Parentage Orders are made to transfer parentage from a surrogate and her partner, to the intended parents. These are made in State Courts. These Orders provide for the Birth Certificate to be changed, removing the surrogate and her partner, and replacing their names with those of the intended parents.
Parenting Orders are often made when parents are separated and need to formalise the arrangements for where the children will live and who they will spend time with. These are made in the family law courts.
In Australian domestic surrogacy arrangements, the appropriate Orders are Parentage Orders.
In some international surrogacy cases, intended parents may choose to obtain Parenting Orders to recognise both parents as having parental responsibility for the child, once they return to Australia. This is generally not necessary where both the intended parents are already listed on the Birth Certificate.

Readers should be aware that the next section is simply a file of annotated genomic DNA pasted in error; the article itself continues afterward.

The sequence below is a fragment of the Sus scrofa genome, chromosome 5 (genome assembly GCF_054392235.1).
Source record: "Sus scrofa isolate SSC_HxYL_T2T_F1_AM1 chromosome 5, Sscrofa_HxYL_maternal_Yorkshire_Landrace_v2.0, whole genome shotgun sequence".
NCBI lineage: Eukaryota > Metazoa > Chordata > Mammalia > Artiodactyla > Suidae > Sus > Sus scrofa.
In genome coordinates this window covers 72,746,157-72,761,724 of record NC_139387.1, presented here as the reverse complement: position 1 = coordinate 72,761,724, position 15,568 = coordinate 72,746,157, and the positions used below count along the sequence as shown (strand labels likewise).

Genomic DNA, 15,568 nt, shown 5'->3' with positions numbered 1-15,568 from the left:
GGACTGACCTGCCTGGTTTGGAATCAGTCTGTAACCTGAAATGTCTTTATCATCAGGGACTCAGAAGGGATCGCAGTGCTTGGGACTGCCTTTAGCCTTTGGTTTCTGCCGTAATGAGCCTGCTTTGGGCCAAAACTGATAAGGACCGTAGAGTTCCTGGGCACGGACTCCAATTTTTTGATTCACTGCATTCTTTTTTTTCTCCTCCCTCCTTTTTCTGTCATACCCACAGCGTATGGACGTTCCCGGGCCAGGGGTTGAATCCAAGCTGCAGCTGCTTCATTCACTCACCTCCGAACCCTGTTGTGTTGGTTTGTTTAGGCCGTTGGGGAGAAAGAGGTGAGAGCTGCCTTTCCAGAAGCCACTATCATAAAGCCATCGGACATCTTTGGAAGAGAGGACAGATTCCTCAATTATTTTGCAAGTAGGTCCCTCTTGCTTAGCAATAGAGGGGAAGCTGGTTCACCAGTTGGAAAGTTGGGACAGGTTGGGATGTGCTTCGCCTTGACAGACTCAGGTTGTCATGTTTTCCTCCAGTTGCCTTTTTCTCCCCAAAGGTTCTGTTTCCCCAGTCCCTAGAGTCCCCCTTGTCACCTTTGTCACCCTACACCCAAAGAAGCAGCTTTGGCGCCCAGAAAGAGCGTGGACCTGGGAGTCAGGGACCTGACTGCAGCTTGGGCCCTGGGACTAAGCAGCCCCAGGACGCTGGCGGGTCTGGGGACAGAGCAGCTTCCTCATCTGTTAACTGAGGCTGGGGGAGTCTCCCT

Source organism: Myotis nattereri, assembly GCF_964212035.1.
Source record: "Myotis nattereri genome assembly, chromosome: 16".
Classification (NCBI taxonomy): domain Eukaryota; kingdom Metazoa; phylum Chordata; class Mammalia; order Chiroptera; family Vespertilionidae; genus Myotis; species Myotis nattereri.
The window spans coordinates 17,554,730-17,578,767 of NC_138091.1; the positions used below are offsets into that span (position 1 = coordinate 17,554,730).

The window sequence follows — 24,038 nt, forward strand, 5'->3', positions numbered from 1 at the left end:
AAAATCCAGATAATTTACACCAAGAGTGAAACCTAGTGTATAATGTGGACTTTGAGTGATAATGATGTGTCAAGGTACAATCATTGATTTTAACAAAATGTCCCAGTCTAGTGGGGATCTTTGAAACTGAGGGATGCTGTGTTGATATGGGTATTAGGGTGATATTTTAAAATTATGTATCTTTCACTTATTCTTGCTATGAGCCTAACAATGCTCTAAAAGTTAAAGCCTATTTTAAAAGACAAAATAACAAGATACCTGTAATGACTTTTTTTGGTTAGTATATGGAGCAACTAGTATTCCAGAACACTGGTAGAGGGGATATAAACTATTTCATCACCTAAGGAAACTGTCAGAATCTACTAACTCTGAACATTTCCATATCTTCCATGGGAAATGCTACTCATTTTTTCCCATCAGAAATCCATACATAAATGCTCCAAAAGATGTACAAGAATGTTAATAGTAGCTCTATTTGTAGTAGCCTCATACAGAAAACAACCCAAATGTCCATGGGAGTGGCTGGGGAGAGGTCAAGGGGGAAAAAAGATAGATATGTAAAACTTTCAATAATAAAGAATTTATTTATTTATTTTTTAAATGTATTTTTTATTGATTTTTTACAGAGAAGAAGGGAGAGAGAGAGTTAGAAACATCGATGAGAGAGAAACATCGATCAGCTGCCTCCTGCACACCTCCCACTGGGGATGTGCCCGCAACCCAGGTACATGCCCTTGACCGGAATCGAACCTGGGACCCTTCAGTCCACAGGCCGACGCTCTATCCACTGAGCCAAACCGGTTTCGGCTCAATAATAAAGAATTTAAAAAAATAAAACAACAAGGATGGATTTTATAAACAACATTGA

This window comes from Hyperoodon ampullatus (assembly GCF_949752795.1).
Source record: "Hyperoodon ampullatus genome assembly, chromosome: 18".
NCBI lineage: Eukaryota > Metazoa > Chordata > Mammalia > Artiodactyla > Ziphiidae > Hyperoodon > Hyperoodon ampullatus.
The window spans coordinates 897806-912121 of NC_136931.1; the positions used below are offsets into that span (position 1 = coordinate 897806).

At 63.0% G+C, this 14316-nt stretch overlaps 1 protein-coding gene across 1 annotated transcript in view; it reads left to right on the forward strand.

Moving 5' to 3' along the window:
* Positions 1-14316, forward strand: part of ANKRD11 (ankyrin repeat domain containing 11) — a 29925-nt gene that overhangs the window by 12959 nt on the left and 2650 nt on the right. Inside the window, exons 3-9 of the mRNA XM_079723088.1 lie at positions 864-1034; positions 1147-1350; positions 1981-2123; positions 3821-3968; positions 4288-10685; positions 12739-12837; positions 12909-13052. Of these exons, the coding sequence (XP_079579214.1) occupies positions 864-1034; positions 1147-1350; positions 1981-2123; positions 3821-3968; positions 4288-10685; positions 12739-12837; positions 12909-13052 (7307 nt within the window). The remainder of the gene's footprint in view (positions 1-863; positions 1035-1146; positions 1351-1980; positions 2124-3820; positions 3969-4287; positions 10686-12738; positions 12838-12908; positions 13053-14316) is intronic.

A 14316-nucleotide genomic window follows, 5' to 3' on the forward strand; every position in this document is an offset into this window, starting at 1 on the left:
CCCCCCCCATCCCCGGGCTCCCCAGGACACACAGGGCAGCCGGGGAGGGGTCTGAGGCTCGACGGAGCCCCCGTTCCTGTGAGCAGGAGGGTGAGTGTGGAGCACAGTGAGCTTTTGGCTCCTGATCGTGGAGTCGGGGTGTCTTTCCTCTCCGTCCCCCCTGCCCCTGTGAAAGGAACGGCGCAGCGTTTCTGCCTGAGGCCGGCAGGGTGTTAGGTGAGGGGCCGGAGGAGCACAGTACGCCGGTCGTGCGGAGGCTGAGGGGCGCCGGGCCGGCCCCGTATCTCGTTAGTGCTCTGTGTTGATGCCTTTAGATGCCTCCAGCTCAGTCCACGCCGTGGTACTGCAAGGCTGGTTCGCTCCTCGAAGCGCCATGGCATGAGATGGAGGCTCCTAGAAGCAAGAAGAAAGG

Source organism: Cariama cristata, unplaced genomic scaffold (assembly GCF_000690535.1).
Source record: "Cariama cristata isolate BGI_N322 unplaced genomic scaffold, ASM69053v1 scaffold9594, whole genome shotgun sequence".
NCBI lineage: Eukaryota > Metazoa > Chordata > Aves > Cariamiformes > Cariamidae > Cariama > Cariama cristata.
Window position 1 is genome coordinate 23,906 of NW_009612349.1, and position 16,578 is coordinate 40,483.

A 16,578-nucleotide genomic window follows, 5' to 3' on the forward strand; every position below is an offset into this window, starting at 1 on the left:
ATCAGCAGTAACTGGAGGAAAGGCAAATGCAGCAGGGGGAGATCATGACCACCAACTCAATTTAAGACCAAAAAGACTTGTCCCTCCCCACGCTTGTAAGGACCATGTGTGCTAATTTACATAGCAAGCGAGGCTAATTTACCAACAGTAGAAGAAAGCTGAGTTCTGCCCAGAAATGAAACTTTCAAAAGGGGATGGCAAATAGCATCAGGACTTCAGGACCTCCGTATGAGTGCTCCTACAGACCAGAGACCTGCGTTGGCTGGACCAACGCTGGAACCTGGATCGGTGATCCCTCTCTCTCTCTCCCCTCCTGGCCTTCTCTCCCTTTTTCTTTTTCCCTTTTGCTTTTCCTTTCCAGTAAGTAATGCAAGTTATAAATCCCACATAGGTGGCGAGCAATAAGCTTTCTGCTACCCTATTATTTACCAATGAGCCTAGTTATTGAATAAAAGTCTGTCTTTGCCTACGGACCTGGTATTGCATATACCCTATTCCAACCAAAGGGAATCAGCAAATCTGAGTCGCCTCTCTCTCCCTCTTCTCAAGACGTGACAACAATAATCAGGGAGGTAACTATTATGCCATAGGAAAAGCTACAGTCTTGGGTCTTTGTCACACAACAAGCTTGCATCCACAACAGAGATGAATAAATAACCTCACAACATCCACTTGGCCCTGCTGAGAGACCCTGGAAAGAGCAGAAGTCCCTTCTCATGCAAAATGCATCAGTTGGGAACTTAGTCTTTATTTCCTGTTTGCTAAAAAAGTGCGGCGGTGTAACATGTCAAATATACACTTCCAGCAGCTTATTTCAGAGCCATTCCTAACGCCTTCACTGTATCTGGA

See a Comparison of Parentage and Parenting Orders below:Parenting Orders versus Parentage Orders Chart
You may be told that you must have a Parenting Order if you had a child through international surrogacy. This is often not the case. Parenting Orders can only be obtained if you have evidence of the surrogacy arrangement, and can provide evidence that the surrogate and her partner consented to the Order being made. The Parenting Order application process can be complex, time-consuming and expensive – if you don’t need to do it, why would you bother? But if only one (or neither) of the Intended Parents is listed on the Birth Certificate, Parenting Orders can provide acknowledgement that the intended parents have parental responsibility of the child (and that the surrogate does not), and can assist with accessing services such as Medicare and Centrelink.